Medscape: Oral Health in Older Patients: A Job for Primary Care?


Karen Becerra, DDS, MPH
CEO/Dental Director, Gary and Mary West Senior Dental Center, San Diego, California

“You are not healthy without good oral health.”[1] That statement, made by former US Surgeon General David Satcher, MD, PhD, nearly two decades ago, is as true today as it was then. The mouth/body connection has been clearly established, yet oral health continues to take a back seat to general health.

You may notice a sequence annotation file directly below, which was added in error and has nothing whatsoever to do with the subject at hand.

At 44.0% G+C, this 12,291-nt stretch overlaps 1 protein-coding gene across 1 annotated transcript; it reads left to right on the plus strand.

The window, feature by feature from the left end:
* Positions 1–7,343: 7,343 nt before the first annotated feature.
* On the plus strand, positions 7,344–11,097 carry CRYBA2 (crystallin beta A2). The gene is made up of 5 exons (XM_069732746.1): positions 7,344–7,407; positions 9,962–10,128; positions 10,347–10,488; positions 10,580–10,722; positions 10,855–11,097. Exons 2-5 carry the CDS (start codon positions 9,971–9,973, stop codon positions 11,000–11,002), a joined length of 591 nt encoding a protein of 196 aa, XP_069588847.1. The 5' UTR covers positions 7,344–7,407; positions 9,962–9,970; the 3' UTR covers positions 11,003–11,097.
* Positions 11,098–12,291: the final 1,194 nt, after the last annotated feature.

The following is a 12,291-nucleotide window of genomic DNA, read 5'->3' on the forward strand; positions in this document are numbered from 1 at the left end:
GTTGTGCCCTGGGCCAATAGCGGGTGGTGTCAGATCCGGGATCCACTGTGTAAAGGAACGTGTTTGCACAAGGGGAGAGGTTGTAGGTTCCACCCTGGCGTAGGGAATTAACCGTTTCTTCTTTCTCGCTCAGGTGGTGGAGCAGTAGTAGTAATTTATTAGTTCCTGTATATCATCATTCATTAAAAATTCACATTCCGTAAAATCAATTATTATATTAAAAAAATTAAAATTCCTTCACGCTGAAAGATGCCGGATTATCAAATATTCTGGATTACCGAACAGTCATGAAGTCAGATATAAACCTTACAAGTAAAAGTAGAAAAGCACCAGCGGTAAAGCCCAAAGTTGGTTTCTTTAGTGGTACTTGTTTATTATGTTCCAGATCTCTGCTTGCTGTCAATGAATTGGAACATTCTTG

A recent Health Affairs[2] study revealed that Americans are likely to skip needed dental care more often than any other type of healthcare, despite the impact that dental diseases have on physical, psychological, social, and economic health and well-being through pain, diminished function, and reduced quality of life. Increasing evidence suggests a relationship between periodontal disease and diabetes, cardiovascular disease, pneumonia, and wound healing. A recent paper in JAMA[3] suggested that one type of oral bacteria—Aggregatibacter actinomycetemcomitans, which is found in 20%-80% of adults with periodontitis[4]—may be an important trigger in about one half of rheumatoid arthritis cases.

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